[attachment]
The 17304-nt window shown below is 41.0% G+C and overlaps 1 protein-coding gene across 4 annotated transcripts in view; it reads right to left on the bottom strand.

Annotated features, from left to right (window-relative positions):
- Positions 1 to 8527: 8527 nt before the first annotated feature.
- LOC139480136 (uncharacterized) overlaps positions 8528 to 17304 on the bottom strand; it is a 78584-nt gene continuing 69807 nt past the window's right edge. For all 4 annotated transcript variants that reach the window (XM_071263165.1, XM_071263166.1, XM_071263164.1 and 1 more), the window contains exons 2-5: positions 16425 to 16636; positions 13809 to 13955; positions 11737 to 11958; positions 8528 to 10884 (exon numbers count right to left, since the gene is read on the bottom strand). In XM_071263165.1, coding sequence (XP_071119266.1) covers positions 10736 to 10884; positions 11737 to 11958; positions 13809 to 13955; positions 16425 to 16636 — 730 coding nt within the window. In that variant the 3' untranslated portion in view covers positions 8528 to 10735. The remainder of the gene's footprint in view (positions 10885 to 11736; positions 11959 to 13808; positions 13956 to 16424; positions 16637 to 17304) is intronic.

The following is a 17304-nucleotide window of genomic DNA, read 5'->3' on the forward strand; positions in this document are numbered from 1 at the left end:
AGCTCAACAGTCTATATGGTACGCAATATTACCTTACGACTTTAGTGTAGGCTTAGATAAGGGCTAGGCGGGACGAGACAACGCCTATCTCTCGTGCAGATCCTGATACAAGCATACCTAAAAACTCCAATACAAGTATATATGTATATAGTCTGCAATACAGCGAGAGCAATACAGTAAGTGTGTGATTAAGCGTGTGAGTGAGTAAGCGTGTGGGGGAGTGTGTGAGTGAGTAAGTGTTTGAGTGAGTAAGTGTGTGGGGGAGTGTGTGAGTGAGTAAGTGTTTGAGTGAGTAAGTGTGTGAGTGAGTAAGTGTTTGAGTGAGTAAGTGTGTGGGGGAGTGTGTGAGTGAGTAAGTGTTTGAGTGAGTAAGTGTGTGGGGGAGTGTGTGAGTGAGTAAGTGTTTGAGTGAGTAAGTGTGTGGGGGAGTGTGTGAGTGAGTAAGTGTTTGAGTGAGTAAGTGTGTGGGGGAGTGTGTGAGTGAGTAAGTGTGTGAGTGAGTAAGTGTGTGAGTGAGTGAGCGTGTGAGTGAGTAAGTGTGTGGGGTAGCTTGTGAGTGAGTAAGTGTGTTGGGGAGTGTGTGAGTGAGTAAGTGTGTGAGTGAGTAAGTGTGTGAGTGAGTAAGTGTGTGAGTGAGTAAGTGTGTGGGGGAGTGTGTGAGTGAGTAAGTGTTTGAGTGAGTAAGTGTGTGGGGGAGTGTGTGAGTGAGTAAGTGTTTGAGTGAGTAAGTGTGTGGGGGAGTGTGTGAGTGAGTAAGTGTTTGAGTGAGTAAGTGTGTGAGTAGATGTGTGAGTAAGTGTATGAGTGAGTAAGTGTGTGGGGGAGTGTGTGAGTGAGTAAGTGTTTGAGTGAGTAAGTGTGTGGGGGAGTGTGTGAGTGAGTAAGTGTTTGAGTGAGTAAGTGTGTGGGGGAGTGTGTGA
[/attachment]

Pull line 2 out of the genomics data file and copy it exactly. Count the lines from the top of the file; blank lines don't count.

Annotated features, from left to right (window-relative positions):